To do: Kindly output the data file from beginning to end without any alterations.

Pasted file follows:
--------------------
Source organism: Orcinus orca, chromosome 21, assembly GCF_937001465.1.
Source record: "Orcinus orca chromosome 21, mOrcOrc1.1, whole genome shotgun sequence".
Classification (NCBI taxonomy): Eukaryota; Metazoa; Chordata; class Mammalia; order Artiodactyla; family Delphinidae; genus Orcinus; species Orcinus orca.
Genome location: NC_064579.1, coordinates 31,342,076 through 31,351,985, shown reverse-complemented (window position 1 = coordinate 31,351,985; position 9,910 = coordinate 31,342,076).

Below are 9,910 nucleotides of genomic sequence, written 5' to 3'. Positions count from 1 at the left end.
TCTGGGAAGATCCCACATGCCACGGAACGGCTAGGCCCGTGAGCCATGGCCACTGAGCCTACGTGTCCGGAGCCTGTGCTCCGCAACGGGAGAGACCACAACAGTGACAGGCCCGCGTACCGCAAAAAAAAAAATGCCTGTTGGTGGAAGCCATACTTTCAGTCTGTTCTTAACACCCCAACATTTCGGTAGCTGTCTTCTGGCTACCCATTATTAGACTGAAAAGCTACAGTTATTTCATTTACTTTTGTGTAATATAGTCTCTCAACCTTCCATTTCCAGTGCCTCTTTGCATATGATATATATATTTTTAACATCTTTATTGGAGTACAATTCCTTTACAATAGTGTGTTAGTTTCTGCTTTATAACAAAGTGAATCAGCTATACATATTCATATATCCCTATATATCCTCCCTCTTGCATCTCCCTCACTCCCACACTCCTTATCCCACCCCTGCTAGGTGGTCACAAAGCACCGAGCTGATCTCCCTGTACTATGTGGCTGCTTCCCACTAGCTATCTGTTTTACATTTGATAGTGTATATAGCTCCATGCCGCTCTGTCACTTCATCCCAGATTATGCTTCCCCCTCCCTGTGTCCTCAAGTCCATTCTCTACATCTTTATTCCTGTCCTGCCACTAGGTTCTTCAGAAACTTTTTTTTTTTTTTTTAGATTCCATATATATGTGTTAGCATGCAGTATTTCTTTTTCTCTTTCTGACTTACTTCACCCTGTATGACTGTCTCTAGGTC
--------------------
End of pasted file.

Source organism: Orcinus orca, chromosome 21, assembly GCF_937001465.1.
Source record: "Orcinus orca chromosome 21, mOrcOrc1.1, whole genome shotgun sequence".
Classification (NCBI taxonomy): Eukaryota; Metazoa; Chordata; class Mammalia; order Artiodactyla; family Delphinidae; genus Orcinus; species Orcinus orca.
Genome location: NC_064579.1, coordinates 31,342,076 through 31,351,985, shown reverse-complemented (window position 1 = coordinate 31,351,985; position 9,910 = coordinate 31,342,076).

Below are 9,910 nucleotides of genomic sequence, written 5' to 3'. Positions count from 1 at the left end.
TCTGGGAAGATCCCACATGCCACGGAACGGCTAGGCCCGTGAGCCATGGCCACTGAGCCTACGTGTCCGGAGCCTGTGCTCCGCAACGGGAGAGACCACAACAGTGACAGGCCCGCGTACCGCAAAAAAAAAAATGCCTGTTGGTGGAAGCCATACTTTCAGTCTGTTCTTAACACCCCAACATTTCGGTAGCTGTCTTCTGGCTACCCATTATTAGACTGAAAAGCTACAGTTATTTCATTTACTTTTGTGTAATATAGTCTCTCAACCTTCCATTTCCAGTGCCTCTTTGCATATGATATATATATTTTTAACATCTTTATTGGAGTACAATTCCTTTACAATAGTGTGTTAGTTTCTGCTTTATAACAAAGTGAATCAGCTATACATATTCATATATCCCTATATATCCTCCCTCTTGCATCTCCCTCACTCCCACACTCCTTATCCCACCCCTGCTAGGTGGTCACAAAGCACCGAGCTGATCTCCCTGTACTATGTGGCTGCTTCCCACTAGCTATCTGTTTTACATTTGATAGTGTATATAGCTCCATGCCGCTCTGTCACTTCATCCCAGATTATGCTTCCCCCTCCCTGTGTCCTCAAGTCCATTCTCTACATCTTTATTCCTGTCCTGCCACTAGGTTCTTCAGAAACTTTTTTTTTTTTTTTTAGATTCCATATATATGTGTTAGCATGCAGTATTTCTTTTTCTCTTTCTGACTTACTTCACCCTGTATGACTGTCTCTAGGTC